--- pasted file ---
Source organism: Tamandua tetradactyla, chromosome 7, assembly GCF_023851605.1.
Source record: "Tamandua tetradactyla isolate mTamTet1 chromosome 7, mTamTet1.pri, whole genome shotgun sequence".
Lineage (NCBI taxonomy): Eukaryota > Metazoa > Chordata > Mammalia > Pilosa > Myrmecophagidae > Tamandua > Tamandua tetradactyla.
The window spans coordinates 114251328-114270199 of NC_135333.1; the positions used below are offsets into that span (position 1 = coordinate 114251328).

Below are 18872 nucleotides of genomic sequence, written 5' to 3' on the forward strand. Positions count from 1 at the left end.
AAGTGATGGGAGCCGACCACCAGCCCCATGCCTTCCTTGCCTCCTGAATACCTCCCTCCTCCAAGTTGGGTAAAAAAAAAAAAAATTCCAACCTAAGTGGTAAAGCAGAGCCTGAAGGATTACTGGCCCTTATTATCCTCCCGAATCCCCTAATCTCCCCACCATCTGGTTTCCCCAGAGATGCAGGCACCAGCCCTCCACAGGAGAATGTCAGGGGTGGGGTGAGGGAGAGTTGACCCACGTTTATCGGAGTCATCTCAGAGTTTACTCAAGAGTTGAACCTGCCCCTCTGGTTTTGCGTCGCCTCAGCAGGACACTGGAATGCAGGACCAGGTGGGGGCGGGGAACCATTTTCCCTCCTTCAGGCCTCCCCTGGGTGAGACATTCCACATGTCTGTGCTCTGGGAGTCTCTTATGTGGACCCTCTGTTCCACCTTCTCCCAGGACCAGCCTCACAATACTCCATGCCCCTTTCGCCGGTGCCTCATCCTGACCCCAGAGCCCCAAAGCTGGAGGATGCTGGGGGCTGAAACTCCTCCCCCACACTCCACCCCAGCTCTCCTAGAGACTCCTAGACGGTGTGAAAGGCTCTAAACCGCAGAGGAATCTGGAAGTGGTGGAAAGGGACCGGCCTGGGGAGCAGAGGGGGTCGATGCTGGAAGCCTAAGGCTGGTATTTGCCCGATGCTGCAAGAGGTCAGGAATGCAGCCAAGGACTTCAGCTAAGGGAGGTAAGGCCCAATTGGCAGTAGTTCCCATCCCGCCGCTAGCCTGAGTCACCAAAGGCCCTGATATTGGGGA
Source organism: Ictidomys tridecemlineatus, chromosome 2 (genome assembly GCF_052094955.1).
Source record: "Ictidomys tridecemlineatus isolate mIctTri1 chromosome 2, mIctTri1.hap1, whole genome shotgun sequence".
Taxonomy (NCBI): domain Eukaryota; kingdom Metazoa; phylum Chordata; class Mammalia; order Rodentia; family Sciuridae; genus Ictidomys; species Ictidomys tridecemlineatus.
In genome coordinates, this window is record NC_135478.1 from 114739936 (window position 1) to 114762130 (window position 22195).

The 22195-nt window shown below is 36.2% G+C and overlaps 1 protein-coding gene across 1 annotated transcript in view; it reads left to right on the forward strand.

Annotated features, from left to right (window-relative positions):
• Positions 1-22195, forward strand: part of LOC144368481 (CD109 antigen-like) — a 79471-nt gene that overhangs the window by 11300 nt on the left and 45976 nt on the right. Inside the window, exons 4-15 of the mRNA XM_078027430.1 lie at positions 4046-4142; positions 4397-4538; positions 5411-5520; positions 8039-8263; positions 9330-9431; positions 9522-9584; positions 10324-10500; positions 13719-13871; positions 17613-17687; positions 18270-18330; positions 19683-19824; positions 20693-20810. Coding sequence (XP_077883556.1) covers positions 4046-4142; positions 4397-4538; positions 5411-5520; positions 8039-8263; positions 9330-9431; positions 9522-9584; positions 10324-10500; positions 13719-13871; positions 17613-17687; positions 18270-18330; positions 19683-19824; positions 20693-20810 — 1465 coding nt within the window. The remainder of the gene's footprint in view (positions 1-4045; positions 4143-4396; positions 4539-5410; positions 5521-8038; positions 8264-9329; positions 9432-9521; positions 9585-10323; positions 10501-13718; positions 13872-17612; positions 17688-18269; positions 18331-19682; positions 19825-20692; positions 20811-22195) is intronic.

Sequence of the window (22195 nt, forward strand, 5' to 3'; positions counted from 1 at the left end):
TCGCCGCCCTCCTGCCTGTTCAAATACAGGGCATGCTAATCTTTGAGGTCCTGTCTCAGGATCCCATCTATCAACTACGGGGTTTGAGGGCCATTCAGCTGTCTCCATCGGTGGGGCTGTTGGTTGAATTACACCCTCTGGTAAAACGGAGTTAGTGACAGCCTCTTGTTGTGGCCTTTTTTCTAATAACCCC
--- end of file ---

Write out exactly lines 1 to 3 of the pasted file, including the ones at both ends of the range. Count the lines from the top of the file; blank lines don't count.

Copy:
Source organism: Tamandua tetradactyla, chromosome 7, assembly GCF_023851605.1.
Source record: "Tamandua tetradactyla isolate mTamTet1 chromosome 7, mTamTet1.pri, whole genome shotgun sequence".
Lineage (NCBI taxonomy): Eukaryota > Metazoa > Chordata > Mammalia > Pilosa > Myrmecophagidae > Tamandua > Tamandua tetradactyla.